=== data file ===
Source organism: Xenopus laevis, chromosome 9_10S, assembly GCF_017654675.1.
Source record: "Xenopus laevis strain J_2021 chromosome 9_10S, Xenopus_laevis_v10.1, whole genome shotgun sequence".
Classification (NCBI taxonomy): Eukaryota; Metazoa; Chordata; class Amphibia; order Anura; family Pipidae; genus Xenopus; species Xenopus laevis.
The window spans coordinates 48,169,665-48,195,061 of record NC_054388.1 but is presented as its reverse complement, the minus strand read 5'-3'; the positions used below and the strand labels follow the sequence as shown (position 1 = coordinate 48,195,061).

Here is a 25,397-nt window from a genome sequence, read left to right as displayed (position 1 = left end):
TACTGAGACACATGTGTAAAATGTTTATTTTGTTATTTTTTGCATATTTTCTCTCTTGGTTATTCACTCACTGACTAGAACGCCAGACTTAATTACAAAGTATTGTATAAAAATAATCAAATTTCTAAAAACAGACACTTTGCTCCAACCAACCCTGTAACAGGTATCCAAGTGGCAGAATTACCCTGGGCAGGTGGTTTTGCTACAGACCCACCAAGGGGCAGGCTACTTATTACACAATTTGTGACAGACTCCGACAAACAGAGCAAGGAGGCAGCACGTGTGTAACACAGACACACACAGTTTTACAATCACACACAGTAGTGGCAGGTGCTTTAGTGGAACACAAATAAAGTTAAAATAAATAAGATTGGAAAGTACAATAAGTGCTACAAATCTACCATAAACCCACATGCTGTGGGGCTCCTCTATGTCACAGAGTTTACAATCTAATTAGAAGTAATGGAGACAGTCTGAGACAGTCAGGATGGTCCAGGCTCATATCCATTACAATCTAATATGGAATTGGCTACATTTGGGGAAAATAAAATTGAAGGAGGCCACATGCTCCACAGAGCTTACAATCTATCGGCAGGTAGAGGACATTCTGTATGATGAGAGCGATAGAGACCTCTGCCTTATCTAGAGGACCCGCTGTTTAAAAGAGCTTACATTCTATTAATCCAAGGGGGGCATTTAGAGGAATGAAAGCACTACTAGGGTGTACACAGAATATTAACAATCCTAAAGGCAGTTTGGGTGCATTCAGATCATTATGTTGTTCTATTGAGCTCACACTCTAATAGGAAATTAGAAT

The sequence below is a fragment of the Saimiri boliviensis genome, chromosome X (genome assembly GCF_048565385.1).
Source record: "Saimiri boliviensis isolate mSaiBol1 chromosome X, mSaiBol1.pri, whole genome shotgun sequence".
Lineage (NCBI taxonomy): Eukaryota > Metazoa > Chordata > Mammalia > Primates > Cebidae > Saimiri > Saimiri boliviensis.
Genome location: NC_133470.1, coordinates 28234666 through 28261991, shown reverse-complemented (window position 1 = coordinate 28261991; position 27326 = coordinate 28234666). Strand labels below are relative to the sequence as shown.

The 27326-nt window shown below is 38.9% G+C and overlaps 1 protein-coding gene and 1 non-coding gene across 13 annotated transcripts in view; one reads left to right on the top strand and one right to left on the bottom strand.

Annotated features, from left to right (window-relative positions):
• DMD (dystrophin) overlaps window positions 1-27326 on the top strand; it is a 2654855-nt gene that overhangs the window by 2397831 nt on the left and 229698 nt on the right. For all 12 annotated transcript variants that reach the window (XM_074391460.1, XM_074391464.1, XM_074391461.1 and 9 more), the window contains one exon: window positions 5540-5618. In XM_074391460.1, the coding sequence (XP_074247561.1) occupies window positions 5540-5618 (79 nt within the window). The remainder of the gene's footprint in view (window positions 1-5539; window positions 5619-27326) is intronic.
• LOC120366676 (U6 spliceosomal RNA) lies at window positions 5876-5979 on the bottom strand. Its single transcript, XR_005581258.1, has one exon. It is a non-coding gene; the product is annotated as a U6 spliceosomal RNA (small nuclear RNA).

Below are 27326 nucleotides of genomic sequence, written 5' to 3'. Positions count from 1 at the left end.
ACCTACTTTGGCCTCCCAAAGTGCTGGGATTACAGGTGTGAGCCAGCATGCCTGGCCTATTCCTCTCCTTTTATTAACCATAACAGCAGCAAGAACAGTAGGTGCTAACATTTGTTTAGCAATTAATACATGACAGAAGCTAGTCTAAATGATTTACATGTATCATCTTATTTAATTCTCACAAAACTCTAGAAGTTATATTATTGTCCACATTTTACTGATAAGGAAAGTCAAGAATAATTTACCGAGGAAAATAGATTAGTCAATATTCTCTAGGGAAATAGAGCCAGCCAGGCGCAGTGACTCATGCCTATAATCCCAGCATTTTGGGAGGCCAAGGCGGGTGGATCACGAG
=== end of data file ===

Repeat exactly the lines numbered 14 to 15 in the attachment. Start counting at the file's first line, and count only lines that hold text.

• LOC120366676 (U6 spliceosomal RNA) lies at window positions 5876-5979 on the bottom strand. Its single transcript, XR_005581258.1, has one exon. It is a non-coding gene; the product is annotated as a U6 spliceosomal RNA (small nuclear RNA).

Below are 27326 nucleotides of genomic sequence, written 5' to 3'. Positions count from 1 at the left end.